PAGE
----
A man accused in the ambush killings of two Palm Springs police officers is mentally competent to stand trial, a judge ruled Thursday.
John Hernandez Felix, 27, is accused of fatally shooting veteran training Officer Jose Gilbert Vega, 63, and rookie Officer Lesley Zerebny, 27, on Oct. 8, 2016. Criminal proceedings against him have been suspended since May, when his attorneys declared doubts regarding his competence.
Felix, who is facing murder and other charges that could lead to the death penalty, is due back in court Dec. 15 for a preliminary hearing. Riverside County Superior Court Judge Anthony R. Villalobos made the competency ruling following a two-day bench trial that included testimony from three psychologists.
Defense attorney John Dolan contended that Felix is suffering from “traumatic amnesia” and has no memory of the shooting, preventing him from contributing to an adequate defense.
Two psychologists, Drs. William H. Jones and Michael Kania, testified Monday that Felix is competent to stand trial. Jones testified that Felix told him he was suffering from hallucinations and “presented himself as a childlike person who did not understand why he was being incarcerated.”
However, Felix’s familiarity with the criminal justice system through his prior convictions was part of what led Jones to conclude that Felix understood what he was facing. Jones said that after talking with the defendant, he “believed (Felix) had more understanding than he was admitting.”
Jones said there were no indications that Felix suffered any emotional trauma consistent with traumatic amnesia. Kania testified that Felix said he was aware that he was potentially facing the death penalty and that he didn’t believe Felix was being entirely truthful with him during portions of their interview in July. Both Jones and Kania also said that even if Felix were diagnosed with amnesia, it should not affect his ability to assist his attorneys.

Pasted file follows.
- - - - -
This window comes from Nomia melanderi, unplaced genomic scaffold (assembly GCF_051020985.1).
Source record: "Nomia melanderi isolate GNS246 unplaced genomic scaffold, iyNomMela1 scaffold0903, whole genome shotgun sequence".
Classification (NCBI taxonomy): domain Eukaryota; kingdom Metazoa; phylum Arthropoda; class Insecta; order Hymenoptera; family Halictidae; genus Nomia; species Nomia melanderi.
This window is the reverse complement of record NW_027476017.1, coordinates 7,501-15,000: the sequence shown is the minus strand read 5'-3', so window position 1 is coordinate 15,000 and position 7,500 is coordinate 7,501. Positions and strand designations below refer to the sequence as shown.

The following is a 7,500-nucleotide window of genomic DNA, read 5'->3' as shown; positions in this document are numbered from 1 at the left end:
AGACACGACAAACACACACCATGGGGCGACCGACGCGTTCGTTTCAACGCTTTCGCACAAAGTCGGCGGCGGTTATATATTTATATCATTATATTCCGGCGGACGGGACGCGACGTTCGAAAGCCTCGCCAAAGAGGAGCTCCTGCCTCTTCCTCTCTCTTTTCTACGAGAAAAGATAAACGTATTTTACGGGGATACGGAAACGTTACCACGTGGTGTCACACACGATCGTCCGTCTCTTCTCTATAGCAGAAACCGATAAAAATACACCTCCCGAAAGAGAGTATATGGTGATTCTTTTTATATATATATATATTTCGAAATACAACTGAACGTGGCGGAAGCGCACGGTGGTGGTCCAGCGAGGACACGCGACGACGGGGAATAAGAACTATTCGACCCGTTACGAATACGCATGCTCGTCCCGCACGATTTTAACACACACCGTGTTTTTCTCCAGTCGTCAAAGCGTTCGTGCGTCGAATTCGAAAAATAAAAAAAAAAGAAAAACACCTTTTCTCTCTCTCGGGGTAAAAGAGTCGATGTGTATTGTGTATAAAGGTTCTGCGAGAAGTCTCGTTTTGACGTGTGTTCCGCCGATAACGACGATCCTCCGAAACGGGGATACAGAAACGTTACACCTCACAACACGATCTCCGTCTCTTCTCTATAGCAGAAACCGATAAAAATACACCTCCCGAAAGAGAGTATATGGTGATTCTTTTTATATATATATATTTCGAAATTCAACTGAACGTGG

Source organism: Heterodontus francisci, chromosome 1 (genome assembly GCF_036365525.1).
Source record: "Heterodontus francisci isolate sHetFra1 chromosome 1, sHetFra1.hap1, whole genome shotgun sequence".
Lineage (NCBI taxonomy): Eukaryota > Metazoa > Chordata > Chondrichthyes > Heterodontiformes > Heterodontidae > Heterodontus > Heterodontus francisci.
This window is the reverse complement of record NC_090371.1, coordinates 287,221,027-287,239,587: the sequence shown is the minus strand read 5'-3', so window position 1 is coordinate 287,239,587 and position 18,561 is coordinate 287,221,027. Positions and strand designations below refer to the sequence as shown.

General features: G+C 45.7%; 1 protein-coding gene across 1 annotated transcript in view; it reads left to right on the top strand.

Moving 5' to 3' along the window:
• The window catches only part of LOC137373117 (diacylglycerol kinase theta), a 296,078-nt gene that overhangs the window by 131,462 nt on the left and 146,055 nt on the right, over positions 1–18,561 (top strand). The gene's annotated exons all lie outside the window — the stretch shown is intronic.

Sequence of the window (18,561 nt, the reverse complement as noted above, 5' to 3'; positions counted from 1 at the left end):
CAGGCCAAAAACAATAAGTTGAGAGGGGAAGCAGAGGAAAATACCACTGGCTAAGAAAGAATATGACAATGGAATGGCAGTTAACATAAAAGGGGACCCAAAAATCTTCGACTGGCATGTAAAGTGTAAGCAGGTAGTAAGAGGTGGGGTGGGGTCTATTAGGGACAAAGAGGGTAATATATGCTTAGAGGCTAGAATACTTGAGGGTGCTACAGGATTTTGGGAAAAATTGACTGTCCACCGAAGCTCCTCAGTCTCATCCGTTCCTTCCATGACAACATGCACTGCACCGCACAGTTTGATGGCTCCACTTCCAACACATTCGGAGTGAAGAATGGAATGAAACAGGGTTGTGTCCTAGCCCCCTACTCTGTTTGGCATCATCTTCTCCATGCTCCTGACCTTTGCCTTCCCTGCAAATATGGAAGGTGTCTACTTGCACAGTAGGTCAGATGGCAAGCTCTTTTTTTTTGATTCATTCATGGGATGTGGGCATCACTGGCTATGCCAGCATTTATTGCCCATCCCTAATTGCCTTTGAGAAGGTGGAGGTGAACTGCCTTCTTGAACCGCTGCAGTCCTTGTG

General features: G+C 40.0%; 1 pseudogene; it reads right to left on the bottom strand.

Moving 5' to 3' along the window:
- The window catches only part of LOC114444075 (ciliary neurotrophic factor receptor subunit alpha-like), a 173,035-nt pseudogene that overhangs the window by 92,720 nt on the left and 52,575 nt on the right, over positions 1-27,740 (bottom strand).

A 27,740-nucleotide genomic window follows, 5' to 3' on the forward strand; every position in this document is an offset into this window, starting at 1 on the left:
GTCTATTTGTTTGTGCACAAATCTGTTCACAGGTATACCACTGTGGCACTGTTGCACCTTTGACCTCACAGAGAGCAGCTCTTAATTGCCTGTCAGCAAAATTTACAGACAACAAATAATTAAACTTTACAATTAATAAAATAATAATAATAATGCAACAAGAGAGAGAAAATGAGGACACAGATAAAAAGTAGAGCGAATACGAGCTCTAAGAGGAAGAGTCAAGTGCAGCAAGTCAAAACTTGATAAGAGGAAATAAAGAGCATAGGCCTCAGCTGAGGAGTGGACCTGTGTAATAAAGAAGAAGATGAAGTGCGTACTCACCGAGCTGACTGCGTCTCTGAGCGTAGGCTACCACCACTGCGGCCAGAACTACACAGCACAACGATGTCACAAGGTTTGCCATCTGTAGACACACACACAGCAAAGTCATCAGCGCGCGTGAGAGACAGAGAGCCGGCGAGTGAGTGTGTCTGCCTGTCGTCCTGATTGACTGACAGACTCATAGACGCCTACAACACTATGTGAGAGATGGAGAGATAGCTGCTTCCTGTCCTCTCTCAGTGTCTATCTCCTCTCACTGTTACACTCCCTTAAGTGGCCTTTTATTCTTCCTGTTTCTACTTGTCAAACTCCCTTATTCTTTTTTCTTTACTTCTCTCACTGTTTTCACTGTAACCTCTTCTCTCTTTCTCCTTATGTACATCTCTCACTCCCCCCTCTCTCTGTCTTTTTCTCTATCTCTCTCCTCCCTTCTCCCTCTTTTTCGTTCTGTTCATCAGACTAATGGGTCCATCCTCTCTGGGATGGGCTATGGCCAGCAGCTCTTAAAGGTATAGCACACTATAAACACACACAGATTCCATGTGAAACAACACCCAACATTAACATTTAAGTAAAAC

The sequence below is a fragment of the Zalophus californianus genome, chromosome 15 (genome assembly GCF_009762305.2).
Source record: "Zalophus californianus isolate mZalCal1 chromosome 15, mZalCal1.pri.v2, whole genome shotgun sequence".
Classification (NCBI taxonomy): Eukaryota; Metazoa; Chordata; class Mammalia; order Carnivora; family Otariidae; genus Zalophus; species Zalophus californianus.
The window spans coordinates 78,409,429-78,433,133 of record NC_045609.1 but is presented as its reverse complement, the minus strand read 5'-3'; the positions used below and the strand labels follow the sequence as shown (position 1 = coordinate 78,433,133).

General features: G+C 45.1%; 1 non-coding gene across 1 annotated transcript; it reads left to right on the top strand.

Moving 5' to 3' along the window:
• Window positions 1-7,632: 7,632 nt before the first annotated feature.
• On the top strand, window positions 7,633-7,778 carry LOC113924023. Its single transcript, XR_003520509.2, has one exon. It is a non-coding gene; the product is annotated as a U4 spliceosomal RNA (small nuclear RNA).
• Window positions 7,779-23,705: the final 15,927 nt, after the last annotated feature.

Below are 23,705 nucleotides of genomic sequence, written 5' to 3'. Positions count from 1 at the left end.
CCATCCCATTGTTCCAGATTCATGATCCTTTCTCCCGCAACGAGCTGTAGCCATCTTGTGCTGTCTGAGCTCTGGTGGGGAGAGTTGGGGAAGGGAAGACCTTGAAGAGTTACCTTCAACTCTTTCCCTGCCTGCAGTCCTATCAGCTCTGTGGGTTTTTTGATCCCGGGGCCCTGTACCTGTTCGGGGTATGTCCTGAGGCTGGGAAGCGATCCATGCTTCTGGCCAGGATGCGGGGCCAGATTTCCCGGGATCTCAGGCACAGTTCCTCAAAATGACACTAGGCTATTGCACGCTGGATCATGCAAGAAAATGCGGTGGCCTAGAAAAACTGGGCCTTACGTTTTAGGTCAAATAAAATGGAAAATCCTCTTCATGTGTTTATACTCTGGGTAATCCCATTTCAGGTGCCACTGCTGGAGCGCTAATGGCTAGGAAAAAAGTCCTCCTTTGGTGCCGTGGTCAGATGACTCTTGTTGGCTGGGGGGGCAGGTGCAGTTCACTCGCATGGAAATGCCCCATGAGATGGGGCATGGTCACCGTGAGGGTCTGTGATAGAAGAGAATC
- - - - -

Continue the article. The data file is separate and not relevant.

However, Dr. Hilda Chalgujian, a neuropsychologist, said she believes Felix’s amnesia is legitimate and that emotional trauma sustained during the
shooting, along with Felix’s “sub-average intelligence” and documented substance abuse, could have contributed to poor memory. Chalgujian said this memory lapse puts Felix “at risk” of being mentally incompetent.
Assistant District Attorney Michelle Paradise leaned on a potential conflict of interest between Chalgujian and Dolan during the brief trial. In addition to her career in psychology, Chalgujian is a fourth-year law student at Dolan’s California Desert Trial Academy, an Indio-based school where he serves as dean. She also works as a law clerk under Dolan, but said she is receiving no compensation for furnishing her report on Felix, nor was she promised anything with regard to her academic career.
Chalgujian also condeded during questioning by the prosecution that Felix could be inventing the memory lapse and that claims of traumatic amnesia were more common in suspects of violent crimes, particularly homicides and attempted homicides. She also could not recall an instance during her career when traumatic amnesia affected the suspect, rather than the victim, of a violent crime.
Felix is accused of shooting Vega, Zerebny and a third officer through the metal screen door of his home when they responded to a family disturbance call. He also allegedly fired on two of their colleagues, who were not struck by the gunfire.
District Attorney Mike Hestrin has alleged that Felix, who’s accused of donning body armor and firing armor-piercing rounds from an AR-15 semi-automatic rifle, specifically targeted police.
Vega and Zerebny were the first Palm Springs police officers killed in the line of duty since Jan. 1, 1962, when Officer Lyle Wayne Larrabee died during a vehicle pursuit. The only other death in the department was that of Officer Gale Gene Eldridge, fatally shot Jan. 18, 1961, while investigating an armed robbery.
Vega had been with the department 35 years — five years past his retirement eligibility — and had planned to finish his career last December. He had eight children, 11 grandchildren and five great-grandchildren. Zerebny had been with the department for a year and a half and had just returned to duty from maternity leave after the birth of a daughter, Cora, four months before her death.